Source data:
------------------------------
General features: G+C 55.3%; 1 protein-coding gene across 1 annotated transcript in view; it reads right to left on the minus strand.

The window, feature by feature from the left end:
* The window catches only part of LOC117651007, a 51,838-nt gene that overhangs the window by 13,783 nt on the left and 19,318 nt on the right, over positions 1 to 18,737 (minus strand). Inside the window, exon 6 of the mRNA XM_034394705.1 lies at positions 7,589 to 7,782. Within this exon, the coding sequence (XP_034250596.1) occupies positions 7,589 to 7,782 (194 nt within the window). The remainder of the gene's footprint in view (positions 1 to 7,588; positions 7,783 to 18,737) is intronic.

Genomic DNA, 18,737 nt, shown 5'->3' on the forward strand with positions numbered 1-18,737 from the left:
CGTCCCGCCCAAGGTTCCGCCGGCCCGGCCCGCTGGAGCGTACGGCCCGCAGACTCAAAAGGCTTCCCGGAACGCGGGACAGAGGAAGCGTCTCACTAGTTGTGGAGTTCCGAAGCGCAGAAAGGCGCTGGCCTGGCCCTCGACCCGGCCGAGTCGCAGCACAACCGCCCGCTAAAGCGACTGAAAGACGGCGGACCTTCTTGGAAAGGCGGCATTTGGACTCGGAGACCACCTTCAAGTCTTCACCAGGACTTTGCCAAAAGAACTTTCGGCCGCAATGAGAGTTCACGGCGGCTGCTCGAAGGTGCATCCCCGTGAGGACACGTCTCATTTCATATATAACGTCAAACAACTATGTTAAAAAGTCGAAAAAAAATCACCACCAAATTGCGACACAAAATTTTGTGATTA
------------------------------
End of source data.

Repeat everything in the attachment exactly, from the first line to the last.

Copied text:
General features: G+C 55.3%; 1 protein-coding gene across 1 annotated transcript in view; it reads right to left on the minus strand.

The window, feature by feature from the left end:
* The window catches only part of LOC117651007, a 51,838-nt gene that overhangs the window by 13,783 nt on the left and 19,318 nt on the right, over positions 1 to 18,737 (minus strand). Inside the window, exon 6 of the mRNA XM_034394705.1 lies at positions 7,589 to 7,782. Within this exon, the coding sequence (XP_034250596.1) occupies positions 7,589 to 7,782 (194 nt within the window). The remainder of the gene's footprint in view (positions 1 to 7,588; positions 7,783 to 18,737) is intronic.

Genomic DNA, 18,737 nt, shown 5'->3' on the forward strand with positions numbered 1-18,737 from the left:
CGTCCCGCCCAAGGTTCCGCCGGCCCGGCCCGCTGGAGCGTACGGCCCGCAGACTCAAAAGGCTTCCCGGAACGCGGGACAGAGGAAGCGTCTCACTAGTTGTGGAGTTCCGAAGCGCAGAAAGGCGCTGGCCTGGCCCTCGACCCGGCCGAGTCGCAGCACAACCGCCCGCTAAAGCGACTGAAAGACGGCGGACCTTCTTGGAAAGGCGGCATTTGGACTCGGAGACCACCTTCAAGTCTTCACCAGGACTTTGCCAAAAGAACTTTCGGCCGCAATGAGAGTTCACGGCGGCTGCTCGAAGGTGCATCCCCGTGAGGACACGTCTCATTTCATATATAACGTCAAACAACTATGTTAAAAAGTCGAAAAAAAATCACCACCAAATTGCGACACAAAATTTTGTGATTA